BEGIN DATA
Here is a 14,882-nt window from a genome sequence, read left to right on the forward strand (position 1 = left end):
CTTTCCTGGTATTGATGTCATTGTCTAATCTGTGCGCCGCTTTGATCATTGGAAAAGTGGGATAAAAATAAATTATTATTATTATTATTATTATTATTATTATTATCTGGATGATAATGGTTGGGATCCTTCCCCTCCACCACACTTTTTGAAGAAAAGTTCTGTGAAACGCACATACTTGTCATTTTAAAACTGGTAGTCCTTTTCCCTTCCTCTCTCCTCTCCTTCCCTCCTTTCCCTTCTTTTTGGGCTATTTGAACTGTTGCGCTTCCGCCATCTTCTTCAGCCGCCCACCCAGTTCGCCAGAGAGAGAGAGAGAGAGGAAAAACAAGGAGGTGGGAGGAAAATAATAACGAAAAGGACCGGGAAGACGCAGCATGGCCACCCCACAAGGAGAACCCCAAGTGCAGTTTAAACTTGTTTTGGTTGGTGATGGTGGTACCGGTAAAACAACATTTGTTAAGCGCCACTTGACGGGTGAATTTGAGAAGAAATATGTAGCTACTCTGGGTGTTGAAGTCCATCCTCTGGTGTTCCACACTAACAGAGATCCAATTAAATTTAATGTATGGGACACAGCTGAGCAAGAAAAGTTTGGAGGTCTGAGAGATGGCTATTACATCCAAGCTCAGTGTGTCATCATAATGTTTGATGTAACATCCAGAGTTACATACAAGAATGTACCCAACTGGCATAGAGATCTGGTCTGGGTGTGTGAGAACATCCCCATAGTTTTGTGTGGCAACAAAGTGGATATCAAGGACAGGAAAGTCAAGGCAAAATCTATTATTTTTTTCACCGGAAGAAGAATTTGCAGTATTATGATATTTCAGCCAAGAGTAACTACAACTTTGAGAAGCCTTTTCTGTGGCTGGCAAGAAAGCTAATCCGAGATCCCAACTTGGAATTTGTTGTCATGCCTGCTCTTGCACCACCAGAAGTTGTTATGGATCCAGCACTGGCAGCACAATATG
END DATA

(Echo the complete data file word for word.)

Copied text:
Here is a 14,882-nt window from a genome sequence, read left to right on the forward strand (position 1 = left end):
CTTTCCTGGTATTGATGTCATTGTCTAATCTGTGCGCCGCTTTGATCATTGGAAAAGTGGGATAAAAATAAATTATTATTATTATTATTATTATTATTATTATTATCTGGATGATAATGGTTGGGATCCTTCCCCTCCACCACACTTTTTGAAGAAAAGTTCTGTGAAACGCACATACTTGTCATTTTAAAACTGGTAGTCCTTTTCCCTTCCTCTCTCCTCTCCTTCCCTCCTTTCCCTTCTTTTTGGGCTATTTGAACTGTTGCGCTTCCGCCATCTTCTTCAGCCGCCCACCCAGTTCGCCAGAGAGAGAGAGAGAGAGGAAAAACAAGGAGGTGGGAGGAAAATAATAACGAAAAGGACCGGGAAGACGCAGCATGGCCACCCCACAAGGAGAACCCCAAGTGCAGTTTAAACTTGTTTTGGTTGGTGATGGTGGTACCGGTAAAACAACATTTGTTAAGCGCCACTTGACGGGTGAATTTGAGAAGAAATATGTAGCTACTCTGGGTGTTGAAGTCCATCCTCTGGTGTTCCACACTAACAGAGATCCAATTAAATTTAATGTATGGGACACAGCTGAGCAAGAAAAGTTTGGAGGTCTGAGAGATGGCTATTACATCCAAGCTCAGTGTGTCATCATAATGTTTGATGTAACATCCAGAGTTACATACAAGAATGTACCCAACTGGCATAGAGATCTGGTCTGGGTGTGTGAGAACATCCCCATAGTTTTGTGTGGCAACAAAGTGGATATCAAGGACAGGAAAGTCAAGGCAAAATCTATTATTTTTTTCACCGGAAGAAGAATTTGCAGTATTATGATATTTCAGCCAAGAGTAACTACAACTTTGAGAAGCCTTTTCTGTGGCTGGCAAGAAAGCTAATCCGAGATCCCAACTTGGAATTTGTTGTCATGCCTGCTCTTGCACCACCAGAAGTTGTTATGGATCCAGCACTGGCAGCACAATATG